Researchers have warned that the Windows 10 users are under immense risk due to the rise of a new security threat. Due to this, many Windows 10 desktop users have lately experienced a number of malicious adverts popping up on their screens as well as apps, including those which are scamming tech support adverts as well as malware.
What makes this even worse is the fact that these malicious adverts are presented in Windows applications that support advertisements, so the OS or ad-blocking software would not be able to prevent them. Till now, these adverts, also known as the “Malvertising Campaign,” have delivered more than 100 million ads like these till June 2019. Moreover, their targets of attack also extend beyond the surface of apps included in Windows 10.
Who Is the Attackers’ Target?
It is confirmed by Confiant engineer Eliya Stein that these attacks also have other sources of delivery rather than just in-app adverts. It has further been pointed out that although the attacker has been leaning more towards Windows and iOS desktops, other desktops and mobile devices are also equally at risk.
Rumours suggest that these advertisements have been generated from some Microsoft Games as well as the Microsoft News application and Outlook. Studies have also shown that these malware advertisers, operating under the name “Fiber-Ads,” have been heavily relying on redirections and processes that do not require any user exchange. They have thus been using such actions to forcefully lead the users to phishing, scamming or malware pages.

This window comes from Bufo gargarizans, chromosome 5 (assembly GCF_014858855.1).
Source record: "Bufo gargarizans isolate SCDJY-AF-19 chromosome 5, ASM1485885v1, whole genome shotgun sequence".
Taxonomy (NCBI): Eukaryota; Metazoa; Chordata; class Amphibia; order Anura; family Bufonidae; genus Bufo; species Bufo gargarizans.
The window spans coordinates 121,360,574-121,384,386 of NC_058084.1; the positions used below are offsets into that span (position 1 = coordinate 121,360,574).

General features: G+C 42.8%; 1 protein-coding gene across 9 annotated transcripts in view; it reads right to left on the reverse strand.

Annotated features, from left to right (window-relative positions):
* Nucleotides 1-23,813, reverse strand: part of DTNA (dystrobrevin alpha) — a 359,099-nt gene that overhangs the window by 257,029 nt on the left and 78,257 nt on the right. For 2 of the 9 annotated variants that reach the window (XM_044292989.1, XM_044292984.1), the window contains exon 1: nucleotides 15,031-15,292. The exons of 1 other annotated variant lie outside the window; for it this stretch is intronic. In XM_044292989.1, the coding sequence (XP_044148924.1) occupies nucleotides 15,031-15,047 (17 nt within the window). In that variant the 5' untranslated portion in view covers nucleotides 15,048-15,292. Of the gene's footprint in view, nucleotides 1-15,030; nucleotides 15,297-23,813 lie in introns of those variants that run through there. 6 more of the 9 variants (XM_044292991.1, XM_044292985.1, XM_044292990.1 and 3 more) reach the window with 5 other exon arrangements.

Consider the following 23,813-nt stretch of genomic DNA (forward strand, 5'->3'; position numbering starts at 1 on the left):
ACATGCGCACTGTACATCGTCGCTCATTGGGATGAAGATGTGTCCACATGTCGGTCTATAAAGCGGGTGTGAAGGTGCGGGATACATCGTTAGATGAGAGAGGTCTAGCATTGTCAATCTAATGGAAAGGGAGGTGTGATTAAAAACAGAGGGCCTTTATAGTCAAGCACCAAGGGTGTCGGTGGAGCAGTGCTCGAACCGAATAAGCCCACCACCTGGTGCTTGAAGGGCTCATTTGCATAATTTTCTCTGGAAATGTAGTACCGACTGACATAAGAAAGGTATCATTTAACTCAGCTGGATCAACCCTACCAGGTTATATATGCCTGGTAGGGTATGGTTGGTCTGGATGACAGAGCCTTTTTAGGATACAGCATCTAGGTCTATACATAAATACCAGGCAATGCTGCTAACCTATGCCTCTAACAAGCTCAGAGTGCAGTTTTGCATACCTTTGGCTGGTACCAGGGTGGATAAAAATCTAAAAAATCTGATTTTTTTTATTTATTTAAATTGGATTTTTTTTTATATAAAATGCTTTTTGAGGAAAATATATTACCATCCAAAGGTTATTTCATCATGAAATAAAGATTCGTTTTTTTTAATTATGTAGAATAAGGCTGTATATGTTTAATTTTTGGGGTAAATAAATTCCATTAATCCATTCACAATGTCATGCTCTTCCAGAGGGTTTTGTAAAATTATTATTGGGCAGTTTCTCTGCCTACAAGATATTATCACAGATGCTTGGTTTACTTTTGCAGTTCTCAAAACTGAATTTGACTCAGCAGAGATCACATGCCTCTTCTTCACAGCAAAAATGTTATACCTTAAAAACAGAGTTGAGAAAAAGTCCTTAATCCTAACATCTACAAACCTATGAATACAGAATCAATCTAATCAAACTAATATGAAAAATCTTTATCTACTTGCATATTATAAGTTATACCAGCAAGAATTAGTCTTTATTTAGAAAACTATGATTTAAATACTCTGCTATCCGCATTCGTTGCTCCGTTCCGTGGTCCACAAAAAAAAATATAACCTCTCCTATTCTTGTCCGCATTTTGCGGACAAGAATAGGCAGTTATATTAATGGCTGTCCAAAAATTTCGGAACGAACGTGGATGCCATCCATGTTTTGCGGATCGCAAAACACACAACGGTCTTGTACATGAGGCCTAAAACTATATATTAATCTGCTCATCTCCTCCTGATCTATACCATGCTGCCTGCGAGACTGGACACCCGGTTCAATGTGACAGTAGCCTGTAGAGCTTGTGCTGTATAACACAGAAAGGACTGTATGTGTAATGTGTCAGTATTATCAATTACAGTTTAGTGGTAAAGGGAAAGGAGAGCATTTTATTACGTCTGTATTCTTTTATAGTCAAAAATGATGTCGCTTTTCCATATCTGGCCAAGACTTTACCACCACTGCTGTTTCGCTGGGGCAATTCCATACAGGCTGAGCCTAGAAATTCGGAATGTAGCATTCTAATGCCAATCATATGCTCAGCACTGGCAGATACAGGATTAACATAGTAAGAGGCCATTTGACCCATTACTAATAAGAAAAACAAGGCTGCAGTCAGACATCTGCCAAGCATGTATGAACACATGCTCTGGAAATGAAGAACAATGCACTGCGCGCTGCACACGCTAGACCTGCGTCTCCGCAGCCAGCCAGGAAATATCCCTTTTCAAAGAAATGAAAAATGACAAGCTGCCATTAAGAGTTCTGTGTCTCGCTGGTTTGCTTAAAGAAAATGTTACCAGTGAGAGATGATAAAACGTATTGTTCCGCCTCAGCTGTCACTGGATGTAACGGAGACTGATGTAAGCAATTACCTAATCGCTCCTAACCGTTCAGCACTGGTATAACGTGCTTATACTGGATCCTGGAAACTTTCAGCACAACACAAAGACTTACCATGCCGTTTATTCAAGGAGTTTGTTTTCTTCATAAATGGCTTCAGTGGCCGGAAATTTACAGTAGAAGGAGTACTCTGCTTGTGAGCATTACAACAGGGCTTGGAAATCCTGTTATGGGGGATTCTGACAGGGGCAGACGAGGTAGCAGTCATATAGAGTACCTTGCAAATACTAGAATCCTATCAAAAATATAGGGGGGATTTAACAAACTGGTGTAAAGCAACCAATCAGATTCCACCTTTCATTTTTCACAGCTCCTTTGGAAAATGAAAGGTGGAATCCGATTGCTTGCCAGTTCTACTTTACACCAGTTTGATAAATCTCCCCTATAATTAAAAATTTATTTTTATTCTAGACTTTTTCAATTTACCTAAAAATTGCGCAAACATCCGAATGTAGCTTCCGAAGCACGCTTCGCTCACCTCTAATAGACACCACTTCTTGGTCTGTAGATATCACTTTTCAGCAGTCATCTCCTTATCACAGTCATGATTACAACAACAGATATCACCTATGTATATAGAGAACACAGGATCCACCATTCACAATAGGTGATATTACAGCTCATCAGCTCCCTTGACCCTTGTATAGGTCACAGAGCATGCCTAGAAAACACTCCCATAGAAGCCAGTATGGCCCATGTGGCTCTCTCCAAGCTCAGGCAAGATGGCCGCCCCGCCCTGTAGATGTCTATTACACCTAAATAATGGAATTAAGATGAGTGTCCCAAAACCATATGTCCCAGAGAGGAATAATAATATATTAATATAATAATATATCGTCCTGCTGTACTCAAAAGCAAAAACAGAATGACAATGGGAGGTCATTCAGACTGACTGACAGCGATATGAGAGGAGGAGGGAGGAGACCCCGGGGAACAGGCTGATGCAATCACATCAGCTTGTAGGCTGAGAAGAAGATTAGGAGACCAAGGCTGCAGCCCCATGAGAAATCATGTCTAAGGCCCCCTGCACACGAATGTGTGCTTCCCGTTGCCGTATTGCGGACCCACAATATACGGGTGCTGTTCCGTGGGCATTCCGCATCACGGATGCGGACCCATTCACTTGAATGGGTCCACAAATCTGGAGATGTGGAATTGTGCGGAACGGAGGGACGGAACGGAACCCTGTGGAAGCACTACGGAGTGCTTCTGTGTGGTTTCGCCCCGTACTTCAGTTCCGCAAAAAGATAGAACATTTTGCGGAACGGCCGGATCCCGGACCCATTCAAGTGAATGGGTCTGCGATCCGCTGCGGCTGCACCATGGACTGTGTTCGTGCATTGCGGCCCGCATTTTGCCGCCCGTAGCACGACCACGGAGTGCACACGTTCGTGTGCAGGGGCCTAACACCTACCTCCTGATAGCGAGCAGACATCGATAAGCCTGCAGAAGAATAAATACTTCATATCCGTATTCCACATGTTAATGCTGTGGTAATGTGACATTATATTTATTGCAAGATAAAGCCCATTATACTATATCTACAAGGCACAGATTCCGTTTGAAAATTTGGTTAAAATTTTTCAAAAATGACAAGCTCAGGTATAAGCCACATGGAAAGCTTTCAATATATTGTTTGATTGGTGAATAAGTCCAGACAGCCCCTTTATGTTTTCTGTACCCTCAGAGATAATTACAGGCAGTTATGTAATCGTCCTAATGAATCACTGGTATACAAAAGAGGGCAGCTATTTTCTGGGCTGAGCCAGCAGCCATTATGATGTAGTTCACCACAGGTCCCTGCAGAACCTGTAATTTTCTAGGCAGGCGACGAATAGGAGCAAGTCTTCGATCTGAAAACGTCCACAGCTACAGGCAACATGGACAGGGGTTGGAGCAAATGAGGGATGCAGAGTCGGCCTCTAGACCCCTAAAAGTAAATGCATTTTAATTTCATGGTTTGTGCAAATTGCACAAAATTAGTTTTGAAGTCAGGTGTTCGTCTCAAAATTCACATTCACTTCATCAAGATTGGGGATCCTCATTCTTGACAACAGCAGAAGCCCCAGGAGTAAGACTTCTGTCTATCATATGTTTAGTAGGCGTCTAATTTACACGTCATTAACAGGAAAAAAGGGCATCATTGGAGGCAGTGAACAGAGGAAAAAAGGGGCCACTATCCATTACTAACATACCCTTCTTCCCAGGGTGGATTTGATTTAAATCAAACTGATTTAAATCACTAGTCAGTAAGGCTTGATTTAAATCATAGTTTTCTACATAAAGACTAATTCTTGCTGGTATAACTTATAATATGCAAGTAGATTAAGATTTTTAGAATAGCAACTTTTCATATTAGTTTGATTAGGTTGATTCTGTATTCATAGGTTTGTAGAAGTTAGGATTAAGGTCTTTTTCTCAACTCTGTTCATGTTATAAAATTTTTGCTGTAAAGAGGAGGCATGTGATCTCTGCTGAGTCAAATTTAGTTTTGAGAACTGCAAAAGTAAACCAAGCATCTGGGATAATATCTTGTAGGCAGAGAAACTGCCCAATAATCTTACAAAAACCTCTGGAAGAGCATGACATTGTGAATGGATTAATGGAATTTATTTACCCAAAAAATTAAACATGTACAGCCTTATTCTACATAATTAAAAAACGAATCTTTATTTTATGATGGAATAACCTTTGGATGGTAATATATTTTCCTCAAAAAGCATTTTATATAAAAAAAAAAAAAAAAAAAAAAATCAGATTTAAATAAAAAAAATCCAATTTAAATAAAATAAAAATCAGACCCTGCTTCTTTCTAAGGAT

How Does This Malvertiser Work?
According to the investigation conducted by Confiant, Fiber-Ads has been operating out of Hong Kong and has partnered with many authorized Demand-Side Platforms (DSP) who act as agents of automatic advertisement placements. These placements farther target potential users for the different ads as they browse the internet on their desktops.
By collaborating with legitimate DSPs, the malicious advert, aka malvertsier, has been getting access to premium users and audiences, who are usually the targets of high value in the malware advertising industry. These malvertisers, in addition, operate across two basic models of business. The first model acts as the owner of the delivery chain. The second acts as an intermediary. In this case, Fiber-Ads has been targeting the latter.
How is Advertising Being Manipulated?
Since Fiber-Ads has been partnering with authorized DSPs, they are gaining access to the inventory of those users who can be easily sourced on the internet and are easy targets of frauds by ad-clicks and phishing emails.
Additionally, DSPs offer an inventory of advertisements that have been put up for sale by website owners or app developers. Therefore, when advertisers actually buy ad placements from these DSPs, they are able to target their desired users while the latter browse different websites.
Therefore, this malvertiser has basically been earning revenue as a middle man as well as by scamming people and generating malware into their desktops.